Lo-kag spends his time healing a tree that was hit by a boulder and planting seedlings for each killed enemy. Rapha looks for anything useful and gathers a pair of short swords to pawn later, along with the broken wagon’s canvas covering. Rapha also seems to like doing things on a whim (trying to toss wagon wheels like a discus). Azai joins Lo-Kag on the hill and begins meditating. Alycstair is aloof and stays farther away from the rest of the party. I should keep each of these things in mind as I design later environments and encounters.

CHILLIN’ AT WESTGATE

Westgate Map
Yup, made in paint.

Back at Westgate, the “base of operations,” the team meets Mystra and the generals of the mortal army, who dispense expository information like vending machines. Mystra sends them off on their quest and the players return to town to explore for the rest of the night.

I try to be quick about this part since it is mostly NPC’s gabbing, but have some technical hiccups with the map of Faerun. I also don’t anticipate that the players shun Mystra’s powers, and have to come up with a justification for it. The Players each have a tattoo that glows when they are near “MacGuffins.”

The players split up a bit to visit different parts of town. Splitting up is best avoided, but it’s nearly inevitable in D&D. The players in one area will get bored as the other gets the focus. What I think I will do in the future is switch perspectives whenever one side gets to a good pausing point.

I wrote up a document for each major location in town describing them and the NPC’s that inhabit them. When designing these environments, I gave each major townsperson a short backstory, a personality, some info they could give players, and any incentives or objections to giving players that info. In order to encourage exploration (not hard: humans are natural explorers), I had many NPC’s mention other NPC’s.

The players do not interact with every unique NPC I planned out, but they interacted with enough to find out that the city is in bad shape, there is a storehouse of food recently infested with rats, and the Alchemy shop smells horrible.

Something interesting happened here. After describing the smell, Azai, Alycstair, and Rapha decided not to proceed further. Only Lo-kag braved the smell to talk to the shopkeeper (who promptly demanded that he leave). You never know what the players are going to react to, so it’s usually in a DM’s best interest to describe as much as possible without getting too long-winded.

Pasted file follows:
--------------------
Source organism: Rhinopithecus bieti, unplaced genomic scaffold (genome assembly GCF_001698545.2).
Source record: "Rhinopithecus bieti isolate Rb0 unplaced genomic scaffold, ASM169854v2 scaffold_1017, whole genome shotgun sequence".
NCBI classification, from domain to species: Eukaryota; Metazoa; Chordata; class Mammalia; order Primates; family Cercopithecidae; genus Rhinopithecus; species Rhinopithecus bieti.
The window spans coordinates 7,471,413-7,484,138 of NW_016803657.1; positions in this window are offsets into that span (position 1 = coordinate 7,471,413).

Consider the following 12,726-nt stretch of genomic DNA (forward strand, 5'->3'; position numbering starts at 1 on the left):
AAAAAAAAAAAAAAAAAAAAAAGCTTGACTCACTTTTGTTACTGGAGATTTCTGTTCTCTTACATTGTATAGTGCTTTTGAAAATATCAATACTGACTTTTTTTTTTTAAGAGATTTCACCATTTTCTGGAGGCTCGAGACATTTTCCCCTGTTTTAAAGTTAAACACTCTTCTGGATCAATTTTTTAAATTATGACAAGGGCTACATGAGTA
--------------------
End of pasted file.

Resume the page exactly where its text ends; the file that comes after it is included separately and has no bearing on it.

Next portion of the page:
Players often like to do optional things first if there is time, though I haven’t decided on anything yet for the 5 “temples” and told the players so. This may have swayed their decision to investigate the rat infested storehouse first.

After a comfortable night in town, the players set off to the storehouse. As they enter the underground storehouse, they see a metal grate. Rapha, who is trained in dungeoneering, is able tell that the grate and pipes in the pit it covers is there to divert water in case of flooding.

I make a mistake here when reading my own planning, and forget to allow a check to hear squeaking in the pipes. I apologize, backtrack, and do the check. Rapha hears the squeak, they fasten the grate, and move on. It’s dark and only Rapha has low-light vision. He takes point and gets a high stealth check, but he hears a woman’s voice say “Come out, I can smell you . . .” With that, the session ends, clocking in at just about 4 hours.

<<< Intro: Art Thou Feeling it Now?

>>> Session 2: The Best-Laid Plans of Mice . . . and Spiders?

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13 thoughts on “D&D Session 1: Enter the Godsworn”

  1. Being DM sounds so labor intensive, but I can see the appeal now that I’ve co-written a story (even though the plot was not entirely my own). There’s always room for a bit of “Muhahahahaha” that makes me smile. I do wonder…the world map seems awfully vast relative to the smaller (self-drawn?) picture of the town square and docks later on. So my question is how long do you anticipate the journey lasting? That is, how many sessions on average for a DnD game(?) to end?

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    1. Yeah, being the DM is labour intensive. However, writing a story means you’re halfway there. You could use that plot or a new one 🙂
      The sessions can range from 5 30min sess to a dozen hour or more/longer ones. PAX has had the same “game” running for 2 one hour sessions a year for a few years. Roll20 does make being a DM a bit more complicated with all the attention to detail, but it’s easier to tell what’s going on.
      One last comment, for the size of the conflict, that doesn’t matter too much. I watched a few DnD games (PAX and Cry) and the travel doesn’t matter too much. Usually DM’s allow players to get from point A to B without much of a hitch